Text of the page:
Our talented women just need to be told they can

A small story from a senior woman in our industry.

This woman spent the first 15 years of her career believing her real strengths were as a team player who made sure things ran smoothly.

She was the person that helped other people do great work. And she enjoyed being the reliable fixer, the one who kept everything together and she felt valued and respected for that. Not because she was a woman, because she was really good at that sort of stuff. She was promoted into management, earned a good salary and was happy.

There were several times in her earlier career where she saw people with less experience – and, let’s face it, less ability – move ahead of her. Actually, she didn’t mind this. She wasn’t ambitious for a big title or wider acclaim. Her strengths had never been in man-marking big clients or representing the company on industry platforms (she had never had to do that). That’s fine. And we must be clear: none of this had anything to do with the fact she was a woman. She wasn’t better-suited to the back room because she was a woman. She wasn’t less overtly ambitious because she was a woman. She wasn’t better at making operations run smoothly because she was a woman. She wasn’t great at nurturing the people around her just because she was a woman.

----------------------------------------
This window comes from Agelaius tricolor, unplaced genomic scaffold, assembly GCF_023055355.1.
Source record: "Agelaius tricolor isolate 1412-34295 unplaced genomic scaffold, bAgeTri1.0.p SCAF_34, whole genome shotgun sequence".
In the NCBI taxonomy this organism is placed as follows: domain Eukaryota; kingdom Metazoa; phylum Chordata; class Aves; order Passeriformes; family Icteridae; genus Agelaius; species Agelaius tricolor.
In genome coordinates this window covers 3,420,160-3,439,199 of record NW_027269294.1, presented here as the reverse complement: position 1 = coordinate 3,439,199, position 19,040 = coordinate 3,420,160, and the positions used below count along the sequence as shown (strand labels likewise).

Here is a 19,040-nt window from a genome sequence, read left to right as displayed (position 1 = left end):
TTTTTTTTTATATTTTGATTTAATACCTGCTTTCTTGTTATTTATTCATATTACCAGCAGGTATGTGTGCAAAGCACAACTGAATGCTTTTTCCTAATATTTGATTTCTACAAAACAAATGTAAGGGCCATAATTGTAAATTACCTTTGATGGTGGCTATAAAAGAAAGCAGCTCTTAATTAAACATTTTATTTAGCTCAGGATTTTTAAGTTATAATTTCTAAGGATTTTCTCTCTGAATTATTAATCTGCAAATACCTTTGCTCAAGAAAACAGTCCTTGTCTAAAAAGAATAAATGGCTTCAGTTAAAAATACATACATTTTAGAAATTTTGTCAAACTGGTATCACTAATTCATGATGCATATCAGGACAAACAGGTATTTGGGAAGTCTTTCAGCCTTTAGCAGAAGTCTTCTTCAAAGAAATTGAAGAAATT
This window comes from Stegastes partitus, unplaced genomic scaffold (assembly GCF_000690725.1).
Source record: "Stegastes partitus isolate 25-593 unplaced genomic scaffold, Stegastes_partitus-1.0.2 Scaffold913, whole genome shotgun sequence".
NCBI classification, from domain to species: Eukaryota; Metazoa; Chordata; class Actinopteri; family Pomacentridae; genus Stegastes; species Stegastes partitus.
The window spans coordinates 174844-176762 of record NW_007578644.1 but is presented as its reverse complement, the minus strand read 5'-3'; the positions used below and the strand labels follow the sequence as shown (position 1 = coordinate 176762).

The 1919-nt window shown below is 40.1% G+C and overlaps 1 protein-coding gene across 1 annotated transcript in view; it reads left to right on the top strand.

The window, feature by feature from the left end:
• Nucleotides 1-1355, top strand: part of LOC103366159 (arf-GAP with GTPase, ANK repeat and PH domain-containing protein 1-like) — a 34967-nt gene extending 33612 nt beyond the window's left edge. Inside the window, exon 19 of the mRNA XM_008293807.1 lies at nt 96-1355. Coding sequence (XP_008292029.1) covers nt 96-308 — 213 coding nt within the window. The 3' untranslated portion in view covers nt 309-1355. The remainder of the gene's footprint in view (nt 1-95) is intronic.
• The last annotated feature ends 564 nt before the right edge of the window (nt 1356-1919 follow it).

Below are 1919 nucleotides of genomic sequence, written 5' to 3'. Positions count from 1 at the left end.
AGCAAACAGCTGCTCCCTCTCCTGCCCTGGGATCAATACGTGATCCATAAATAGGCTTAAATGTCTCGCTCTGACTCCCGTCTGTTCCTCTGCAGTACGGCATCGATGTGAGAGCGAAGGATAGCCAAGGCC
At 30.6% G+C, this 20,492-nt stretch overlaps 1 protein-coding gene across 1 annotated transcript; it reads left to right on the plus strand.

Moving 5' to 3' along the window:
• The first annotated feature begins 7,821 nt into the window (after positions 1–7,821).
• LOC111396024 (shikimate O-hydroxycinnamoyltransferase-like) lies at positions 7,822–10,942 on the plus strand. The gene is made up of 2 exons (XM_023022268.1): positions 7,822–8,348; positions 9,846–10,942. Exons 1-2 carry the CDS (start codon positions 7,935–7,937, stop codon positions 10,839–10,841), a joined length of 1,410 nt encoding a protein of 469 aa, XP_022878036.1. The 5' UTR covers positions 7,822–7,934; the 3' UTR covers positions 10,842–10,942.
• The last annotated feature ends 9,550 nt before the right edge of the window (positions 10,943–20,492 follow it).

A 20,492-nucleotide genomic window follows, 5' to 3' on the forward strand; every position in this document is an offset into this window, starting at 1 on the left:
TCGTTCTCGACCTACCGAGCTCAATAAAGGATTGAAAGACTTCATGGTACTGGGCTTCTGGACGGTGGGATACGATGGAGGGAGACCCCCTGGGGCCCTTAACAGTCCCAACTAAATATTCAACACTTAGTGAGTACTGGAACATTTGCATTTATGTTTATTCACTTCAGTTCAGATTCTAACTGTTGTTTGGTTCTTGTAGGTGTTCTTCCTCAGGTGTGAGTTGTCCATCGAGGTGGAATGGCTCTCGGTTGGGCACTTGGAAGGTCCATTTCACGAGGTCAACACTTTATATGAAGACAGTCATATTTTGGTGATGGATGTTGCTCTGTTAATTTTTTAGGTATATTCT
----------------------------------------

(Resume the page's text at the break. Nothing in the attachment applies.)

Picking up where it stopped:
But, but… No-one expected or demanded that she should be more than the person who made everyone else look good; she was damn useful doing exactly what she was doing and, since she was happy doing it, well, that suited everyone. And perhaps – just a maybe, you understand – her bosses didn’t have bigger expectations of her (and consequently she didn’t have them of herself) because she was a woman. 

The great thing was, she spent years understanding how to make businesses run efficiently, how to structure the most effective teams, how to make other people better at what they did. And then, finally, someone came along and told her that all that experience meant she was actually the brilliant one, the one who could make the difference, the one who could lead a company. And they expected her to be able to do it. So she did. Brilliantly.

Judging the IPA’s Women of Tomorrow awards – announced this week – is always a humbling and inspiring experience. This year, more than ever, though, it was also a frustrating one. Too many amazing women in our business have stories like the one above; they have been allowed to (or have been expected to) be quietly wonderful and not feted often enough internally or on the industry stage. Thanks to the IPA for helping to change that. Tomorrow’s industry leaders might just need to be told they can.


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